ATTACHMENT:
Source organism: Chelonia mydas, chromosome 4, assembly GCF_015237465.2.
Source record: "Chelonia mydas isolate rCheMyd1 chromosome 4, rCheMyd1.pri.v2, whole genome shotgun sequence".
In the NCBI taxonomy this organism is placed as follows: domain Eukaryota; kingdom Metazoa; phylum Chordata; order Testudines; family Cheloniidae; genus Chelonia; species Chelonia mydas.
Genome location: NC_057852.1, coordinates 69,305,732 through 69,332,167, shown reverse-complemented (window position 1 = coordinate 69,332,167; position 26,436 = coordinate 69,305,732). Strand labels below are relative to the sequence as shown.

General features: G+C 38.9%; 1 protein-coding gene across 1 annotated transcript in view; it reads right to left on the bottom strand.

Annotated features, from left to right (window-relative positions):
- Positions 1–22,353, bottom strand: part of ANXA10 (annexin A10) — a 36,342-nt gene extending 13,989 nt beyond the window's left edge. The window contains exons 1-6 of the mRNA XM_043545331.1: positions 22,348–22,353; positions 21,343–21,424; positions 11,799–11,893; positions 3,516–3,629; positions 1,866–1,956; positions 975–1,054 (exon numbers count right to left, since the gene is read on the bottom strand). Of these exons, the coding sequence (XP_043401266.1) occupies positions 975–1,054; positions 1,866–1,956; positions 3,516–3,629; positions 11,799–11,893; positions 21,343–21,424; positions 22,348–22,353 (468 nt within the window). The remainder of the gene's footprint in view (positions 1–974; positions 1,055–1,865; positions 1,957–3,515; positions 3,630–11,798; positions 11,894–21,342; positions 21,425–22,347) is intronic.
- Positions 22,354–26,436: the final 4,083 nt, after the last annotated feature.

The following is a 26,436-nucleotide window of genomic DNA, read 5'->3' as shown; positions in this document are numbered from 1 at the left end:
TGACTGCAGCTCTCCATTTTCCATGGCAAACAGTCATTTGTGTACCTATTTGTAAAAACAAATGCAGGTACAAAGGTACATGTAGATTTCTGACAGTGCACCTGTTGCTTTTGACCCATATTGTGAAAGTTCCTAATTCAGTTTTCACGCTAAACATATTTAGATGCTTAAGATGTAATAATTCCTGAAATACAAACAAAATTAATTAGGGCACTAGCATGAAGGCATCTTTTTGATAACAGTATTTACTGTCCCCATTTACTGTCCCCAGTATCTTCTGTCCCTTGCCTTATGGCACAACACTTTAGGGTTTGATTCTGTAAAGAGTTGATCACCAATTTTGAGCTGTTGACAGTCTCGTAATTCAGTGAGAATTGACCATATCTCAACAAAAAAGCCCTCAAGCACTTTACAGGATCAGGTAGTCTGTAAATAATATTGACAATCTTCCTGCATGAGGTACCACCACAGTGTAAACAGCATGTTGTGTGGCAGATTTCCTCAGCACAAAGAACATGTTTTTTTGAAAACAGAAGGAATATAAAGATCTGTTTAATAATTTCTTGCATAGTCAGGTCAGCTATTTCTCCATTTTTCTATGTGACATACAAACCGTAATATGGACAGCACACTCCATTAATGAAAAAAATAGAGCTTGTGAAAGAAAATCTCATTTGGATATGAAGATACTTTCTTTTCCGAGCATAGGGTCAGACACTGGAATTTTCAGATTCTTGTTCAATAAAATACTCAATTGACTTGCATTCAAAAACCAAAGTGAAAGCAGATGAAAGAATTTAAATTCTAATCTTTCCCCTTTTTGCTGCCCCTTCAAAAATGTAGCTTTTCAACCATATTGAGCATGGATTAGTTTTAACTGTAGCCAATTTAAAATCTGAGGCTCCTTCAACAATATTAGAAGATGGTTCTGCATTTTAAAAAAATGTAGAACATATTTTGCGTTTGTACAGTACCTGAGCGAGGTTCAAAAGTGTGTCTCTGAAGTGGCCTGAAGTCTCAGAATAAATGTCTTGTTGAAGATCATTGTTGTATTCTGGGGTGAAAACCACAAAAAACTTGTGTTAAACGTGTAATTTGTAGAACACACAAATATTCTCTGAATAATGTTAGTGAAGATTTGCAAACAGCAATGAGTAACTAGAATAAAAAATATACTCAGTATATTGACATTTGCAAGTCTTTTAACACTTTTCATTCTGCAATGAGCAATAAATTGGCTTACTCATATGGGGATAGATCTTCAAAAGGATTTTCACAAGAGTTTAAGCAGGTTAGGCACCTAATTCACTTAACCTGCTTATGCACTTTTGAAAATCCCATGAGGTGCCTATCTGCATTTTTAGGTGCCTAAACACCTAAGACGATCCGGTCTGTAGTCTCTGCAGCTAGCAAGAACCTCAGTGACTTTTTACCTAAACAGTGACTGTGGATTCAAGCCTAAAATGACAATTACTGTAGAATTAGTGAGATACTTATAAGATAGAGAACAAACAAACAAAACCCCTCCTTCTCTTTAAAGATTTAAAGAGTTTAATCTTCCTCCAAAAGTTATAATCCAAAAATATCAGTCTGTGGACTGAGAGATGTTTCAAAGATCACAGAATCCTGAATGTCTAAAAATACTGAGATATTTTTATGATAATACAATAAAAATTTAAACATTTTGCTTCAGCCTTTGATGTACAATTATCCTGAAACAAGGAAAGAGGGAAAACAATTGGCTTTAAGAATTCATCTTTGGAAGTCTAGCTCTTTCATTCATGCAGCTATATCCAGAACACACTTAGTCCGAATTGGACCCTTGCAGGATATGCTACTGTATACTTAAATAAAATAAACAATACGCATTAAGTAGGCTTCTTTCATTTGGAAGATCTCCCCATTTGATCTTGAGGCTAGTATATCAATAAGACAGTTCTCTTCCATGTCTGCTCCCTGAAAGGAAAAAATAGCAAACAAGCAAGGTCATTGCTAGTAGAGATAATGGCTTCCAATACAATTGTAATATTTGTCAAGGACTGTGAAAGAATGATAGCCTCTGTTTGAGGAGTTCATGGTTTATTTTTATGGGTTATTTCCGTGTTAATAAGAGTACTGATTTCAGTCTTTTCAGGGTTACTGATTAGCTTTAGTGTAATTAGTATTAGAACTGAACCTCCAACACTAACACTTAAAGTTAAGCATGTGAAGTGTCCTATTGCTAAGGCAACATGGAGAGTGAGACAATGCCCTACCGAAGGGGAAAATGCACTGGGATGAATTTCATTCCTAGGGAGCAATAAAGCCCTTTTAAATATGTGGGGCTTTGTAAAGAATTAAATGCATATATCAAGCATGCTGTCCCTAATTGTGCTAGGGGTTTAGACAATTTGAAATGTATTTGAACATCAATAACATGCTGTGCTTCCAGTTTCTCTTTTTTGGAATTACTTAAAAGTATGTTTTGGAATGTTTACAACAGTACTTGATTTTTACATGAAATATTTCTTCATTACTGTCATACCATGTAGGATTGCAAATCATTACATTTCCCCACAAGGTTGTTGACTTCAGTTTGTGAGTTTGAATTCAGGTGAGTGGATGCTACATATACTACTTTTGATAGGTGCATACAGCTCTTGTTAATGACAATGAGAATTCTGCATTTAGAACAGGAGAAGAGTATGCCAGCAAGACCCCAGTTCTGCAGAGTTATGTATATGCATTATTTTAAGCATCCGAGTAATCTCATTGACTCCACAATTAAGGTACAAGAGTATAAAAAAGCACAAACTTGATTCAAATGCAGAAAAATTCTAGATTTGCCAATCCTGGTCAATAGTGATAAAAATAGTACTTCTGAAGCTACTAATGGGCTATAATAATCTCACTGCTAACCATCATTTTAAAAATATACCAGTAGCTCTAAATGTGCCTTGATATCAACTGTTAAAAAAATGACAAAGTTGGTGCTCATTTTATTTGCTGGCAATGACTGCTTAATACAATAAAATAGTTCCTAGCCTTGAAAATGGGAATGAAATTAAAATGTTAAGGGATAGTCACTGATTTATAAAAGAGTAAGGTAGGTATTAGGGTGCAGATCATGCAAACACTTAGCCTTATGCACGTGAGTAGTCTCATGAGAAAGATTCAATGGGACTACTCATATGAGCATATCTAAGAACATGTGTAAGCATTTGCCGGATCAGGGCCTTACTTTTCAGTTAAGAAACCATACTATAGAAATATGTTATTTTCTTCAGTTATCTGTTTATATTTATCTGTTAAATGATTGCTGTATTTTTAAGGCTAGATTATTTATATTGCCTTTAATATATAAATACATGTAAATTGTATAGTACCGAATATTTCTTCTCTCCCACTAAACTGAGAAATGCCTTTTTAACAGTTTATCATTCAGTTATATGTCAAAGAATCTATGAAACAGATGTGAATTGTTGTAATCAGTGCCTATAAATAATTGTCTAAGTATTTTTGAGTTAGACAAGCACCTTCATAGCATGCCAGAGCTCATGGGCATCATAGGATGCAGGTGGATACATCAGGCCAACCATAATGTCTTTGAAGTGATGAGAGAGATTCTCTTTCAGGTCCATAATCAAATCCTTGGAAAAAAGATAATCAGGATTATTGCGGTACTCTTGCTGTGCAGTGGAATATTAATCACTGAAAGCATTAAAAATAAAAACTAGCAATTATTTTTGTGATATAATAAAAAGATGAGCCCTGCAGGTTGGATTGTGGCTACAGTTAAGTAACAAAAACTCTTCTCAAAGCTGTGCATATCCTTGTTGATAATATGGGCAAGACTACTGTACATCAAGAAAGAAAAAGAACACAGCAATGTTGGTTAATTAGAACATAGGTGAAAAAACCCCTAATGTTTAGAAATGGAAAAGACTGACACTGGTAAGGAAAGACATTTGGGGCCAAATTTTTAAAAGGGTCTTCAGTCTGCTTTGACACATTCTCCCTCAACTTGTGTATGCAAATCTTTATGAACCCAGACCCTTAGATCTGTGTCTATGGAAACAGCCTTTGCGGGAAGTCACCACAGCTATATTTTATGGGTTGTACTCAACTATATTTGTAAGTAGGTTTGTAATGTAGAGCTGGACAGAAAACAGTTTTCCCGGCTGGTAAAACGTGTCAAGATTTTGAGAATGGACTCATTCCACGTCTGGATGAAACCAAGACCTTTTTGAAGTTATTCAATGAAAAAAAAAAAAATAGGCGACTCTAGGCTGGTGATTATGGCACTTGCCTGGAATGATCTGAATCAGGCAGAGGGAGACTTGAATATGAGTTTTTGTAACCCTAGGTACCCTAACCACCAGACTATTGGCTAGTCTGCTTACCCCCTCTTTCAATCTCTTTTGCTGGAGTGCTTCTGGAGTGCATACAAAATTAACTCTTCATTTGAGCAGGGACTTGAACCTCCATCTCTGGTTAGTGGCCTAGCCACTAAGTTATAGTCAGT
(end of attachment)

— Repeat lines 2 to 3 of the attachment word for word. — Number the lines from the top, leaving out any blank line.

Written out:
Source record: "Chelonia mydas isolate rCheMyd1 chromosome 4, rCheMyd1.pri.v2, whole genome shotgun sequence".
In the NCBI taxonomy this organism is placed as follows: domain Eukaryota; kingdom Metazoa; phylum Chordata; order Testudines; family Cheloniidae; genus Chelonia; species Chelonia mydas.